An influx of information around the current strain of coronavirus, called COVID-19, might prompt some questions about what it is and whether you are at risk. For those concerned about symptoms and whether you should be tested for COVID-19, we are here to provide you with answers.

What is COVID-19?

COVID-19, also known as the coronavirus, is a new respiratory disease thought to spread mainly from person-to-person.

What are the symptoms of COVID-19?

Symptoms may appear 2-14 days after exposure and can include fever, cough and shortness of breath or difficulty breathing.

Who is at risk for COVID-19?

Those at greatest risk of infection are persons who have been in close contact with a confirmed or symptomatic patient, or those who have been to areas with sustained transmission.

What should I do if I get a fever or mild symptoms?

If you are experiencing symptoms such as fever, cough, sore throat or congestion or if you have travelled to an area affected by the current strain of coronavirus you should consider seeking medical advice. It’s important to keep in mind that there is no treatment for COVID-19 and people who are mildly ill may be able to isolate and care for themselves at home.

What should I do if I develop shortness of breath, difficulty breathing or more significant symptoms?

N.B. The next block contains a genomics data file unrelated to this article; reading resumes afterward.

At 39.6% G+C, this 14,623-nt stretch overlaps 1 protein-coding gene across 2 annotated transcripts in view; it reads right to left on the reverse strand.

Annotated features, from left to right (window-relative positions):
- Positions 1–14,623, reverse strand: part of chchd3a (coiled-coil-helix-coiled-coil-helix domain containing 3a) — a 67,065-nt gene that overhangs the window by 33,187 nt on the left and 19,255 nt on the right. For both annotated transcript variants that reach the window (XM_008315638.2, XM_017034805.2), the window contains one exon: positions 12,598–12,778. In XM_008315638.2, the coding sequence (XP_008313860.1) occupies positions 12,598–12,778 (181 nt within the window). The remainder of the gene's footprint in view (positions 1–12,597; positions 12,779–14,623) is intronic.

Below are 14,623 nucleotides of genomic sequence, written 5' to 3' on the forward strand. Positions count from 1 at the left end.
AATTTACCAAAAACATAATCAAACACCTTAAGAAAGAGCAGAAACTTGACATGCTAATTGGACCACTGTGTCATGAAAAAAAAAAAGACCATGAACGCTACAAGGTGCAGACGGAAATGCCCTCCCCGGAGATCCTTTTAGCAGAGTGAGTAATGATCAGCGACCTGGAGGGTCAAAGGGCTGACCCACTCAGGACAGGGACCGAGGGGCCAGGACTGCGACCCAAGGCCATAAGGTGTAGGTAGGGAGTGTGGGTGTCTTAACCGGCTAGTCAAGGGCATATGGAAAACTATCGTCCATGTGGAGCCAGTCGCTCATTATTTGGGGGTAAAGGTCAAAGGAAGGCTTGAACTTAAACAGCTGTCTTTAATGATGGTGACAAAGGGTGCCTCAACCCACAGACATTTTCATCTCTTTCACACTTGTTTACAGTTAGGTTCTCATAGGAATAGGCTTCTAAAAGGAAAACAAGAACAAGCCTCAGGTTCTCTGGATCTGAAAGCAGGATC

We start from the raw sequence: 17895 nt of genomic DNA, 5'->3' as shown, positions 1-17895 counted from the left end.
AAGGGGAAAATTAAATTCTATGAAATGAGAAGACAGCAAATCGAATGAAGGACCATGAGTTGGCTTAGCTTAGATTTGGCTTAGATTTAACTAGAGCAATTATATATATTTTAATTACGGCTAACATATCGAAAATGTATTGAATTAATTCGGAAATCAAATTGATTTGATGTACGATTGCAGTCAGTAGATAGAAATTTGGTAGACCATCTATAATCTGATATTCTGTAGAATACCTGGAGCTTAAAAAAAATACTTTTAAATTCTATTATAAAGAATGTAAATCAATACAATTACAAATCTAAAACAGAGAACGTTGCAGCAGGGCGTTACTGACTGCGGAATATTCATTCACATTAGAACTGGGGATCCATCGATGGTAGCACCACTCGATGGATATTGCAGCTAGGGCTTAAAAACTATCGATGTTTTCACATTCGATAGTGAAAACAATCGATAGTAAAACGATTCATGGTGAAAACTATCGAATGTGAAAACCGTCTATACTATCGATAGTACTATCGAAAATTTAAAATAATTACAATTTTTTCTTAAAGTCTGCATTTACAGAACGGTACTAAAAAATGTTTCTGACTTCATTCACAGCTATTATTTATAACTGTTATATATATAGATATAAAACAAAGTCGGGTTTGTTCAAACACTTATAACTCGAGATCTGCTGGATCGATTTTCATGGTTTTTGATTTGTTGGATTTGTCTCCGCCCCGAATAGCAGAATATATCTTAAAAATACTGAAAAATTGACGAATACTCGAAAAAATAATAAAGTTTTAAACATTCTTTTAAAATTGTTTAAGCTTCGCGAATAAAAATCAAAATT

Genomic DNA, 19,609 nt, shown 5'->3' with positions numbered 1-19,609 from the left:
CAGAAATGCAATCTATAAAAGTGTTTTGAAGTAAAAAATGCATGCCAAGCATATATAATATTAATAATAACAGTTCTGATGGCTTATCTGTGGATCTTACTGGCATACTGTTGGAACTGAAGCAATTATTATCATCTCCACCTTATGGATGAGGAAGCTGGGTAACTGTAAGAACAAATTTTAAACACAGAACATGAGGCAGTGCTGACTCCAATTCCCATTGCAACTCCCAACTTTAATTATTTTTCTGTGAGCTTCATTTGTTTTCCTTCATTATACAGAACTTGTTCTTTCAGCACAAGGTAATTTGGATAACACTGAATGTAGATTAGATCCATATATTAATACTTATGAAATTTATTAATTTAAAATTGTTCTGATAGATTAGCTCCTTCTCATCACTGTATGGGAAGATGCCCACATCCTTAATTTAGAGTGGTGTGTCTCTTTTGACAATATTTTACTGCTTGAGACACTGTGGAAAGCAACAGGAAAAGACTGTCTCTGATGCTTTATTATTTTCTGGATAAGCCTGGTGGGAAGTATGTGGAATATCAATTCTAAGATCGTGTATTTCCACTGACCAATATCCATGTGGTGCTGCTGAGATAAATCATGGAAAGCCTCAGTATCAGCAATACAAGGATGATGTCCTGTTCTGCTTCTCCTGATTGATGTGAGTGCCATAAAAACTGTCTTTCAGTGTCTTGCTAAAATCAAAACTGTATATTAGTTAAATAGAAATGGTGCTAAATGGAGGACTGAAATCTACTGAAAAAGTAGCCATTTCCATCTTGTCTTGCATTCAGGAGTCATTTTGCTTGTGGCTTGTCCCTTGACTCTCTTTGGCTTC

Call your physician or seek medical care immediately.

Why am I not being tested for COVID-19?

Patients without symptoms or with mild to moderate symptoms will likely not be tested for the virus. A positive test does not change the course of the illness. It’s important to keep in mind that there is no treatment for COVID-19 and people who are mildly ill should self- isolate, do social distancing and care for themselves at home.

You may not be tested for COVID-19 because you do not meet the criteria established by the Centers for Disease Control and Prevention (CDC). Currently, the CDC advises that clinicians should determine whether to order a test based on specific criteria. COVID-19 tests are not intended to be an assessment of your risk, but rather to confirm cases in symptomatic patients. If you are worried but don’t have symptoms, please stay home. Going to a doctor’s office or hospital adds to a higher concentration of people and further overwhelms the medical staff.

Where can I get more information about COVID-19?

The CDC has a robust website at www.cdc.gov/coronavirus/2019-ncov/index.html. The CDC also houses responses to commonly asked questions on their website.